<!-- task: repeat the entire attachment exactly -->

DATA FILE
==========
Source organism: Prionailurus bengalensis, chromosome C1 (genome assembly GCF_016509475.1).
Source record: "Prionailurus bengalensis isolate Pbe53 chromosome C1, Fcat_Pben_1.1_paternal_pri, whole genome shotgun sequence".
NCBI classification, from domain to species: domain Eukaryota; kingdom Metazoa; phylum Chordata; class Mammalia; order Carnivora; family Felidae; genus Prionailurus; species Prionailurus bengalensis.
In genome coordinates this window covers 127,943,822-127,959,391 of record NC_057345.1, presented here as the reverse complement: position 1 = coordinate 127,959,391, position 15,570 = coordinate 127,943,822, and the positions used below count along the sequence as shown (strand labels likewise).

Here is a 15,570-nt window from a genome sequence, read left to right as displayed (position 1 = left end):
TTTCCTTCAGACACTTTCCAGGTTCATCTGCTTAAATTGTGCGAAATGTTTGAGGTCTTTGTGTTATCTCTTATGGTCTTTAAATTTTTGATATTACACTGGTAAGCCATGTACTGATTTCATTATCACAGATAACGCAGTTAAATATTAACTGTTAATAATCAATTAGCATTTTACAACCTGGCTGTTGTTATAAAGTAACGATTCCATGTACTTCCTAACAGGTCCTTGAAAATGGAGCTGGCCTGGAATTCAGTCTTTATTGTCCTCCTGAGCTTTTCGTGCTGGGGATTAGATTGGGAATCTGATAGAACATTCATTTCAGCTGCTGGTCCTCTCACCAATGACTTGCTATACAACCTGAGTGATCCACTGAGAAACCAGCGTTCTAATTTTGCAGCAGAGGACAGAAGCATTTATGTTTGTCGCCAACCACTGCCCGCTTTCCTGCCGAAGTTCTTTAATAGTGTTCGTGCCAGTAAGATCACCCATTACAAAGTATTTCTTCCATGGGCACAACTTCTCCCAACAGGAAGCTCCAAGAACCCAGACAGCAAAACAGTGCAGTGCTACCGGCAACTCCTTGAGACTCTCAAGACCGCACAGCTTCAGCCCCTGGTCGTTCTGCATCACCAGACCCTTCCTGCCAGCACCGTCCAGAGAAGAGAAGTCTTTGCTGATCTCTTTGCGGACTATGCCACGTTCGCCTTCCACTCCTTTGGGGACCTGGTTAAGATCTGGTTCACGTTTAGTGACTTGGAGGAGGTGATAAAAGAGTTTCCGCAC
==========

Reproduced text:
Source organism: Prionailurus bengalensis, chromosome C1 (genome assembly GCF_016509475.1).
Source record: "Prionailurus bengalensis isolate Pbe53 chromosome C1, Fcat_Pben_1.1_paternal_pri, whole genome shotgun sequence".
NCBI classification, from domain to species: domain Eukaryota; kingdom Metazoa; phylum Chordata; class Mammalia; order Carnivora; family Felidae; genus Prionailurus; species Prionailurus bengalensis.
In genome coordinates this window covers 127,943,822-127,959,391 of record NC_057345.1, presented here as the reverse complement: position 1 = coordinate 127,959,391, position 15,570 = coordinate 127,943,822, and the positions used below count along the sequence as shown (strand labels likewise).

Here is a 15,570-nt window from a genome sequence, read left to right as displayed (position 1 = left end):
TTTCCTTCAGACACTTTCCAGGTTCATCTGCTTAAATTGTGCGAAATGTTTGAGGTCTTTGTGTTATCTCTTATGGTCTTTAAATTTTTGATATTACACTGGTAAGCCATGTACTGATTTCATTATCACAGATAACGCAGTTAAATATTAACTGTTAATAATCAATTAGCATTTTACAACCTGGCTGTTGTTATAAAGTAACGATTCCATGTACTTCCTAACAGGTCCTTGAAAATGGAGCTGGCCTGGAATTCAGTCTTTATTGTCCTCCTGAGCTTTTCGTGCTGGGGATTAGATTGGGAATCTGATAGAACATTCATTTCAGCTGCTGGTCCTCTCACCAATGACTTGCTATACAACCTGAGTGATCCACTGAGAAACCAGCGTTCTAATTTTGCAGCAGAGGACAGAAGCATTTATGTTTGTCGCCAACCACTGCCCGCTTTCCTGCCGAAGTTCTTTAATAGTGTTCGTGCCAGTAAGATCACCCATTACAAAGTATTTCTTCCATGGGCACAACTTCTCCCAACAGGAAGCTCCAAGAACCCAGACAGCAAAACAGTGCAGTGCTACCGGCAACTCCTTGAGACTCTCAAGACCGCACAGCTTCAGCCCCTGGTCGTTCTGCATCACCAGACCCTTCCTGCCAGCACCGTCCAGAGAAGAGAAGTCTTTGCTGATCTCTTTGCGGACTATGCCACGTTCGCCTTCCACTCCTTTGGGGACCTGGTTAAGATCTGGTTCACGTTTAGTGACTTGGAGGAGGTGATAAAAGAGTTTCCGCAC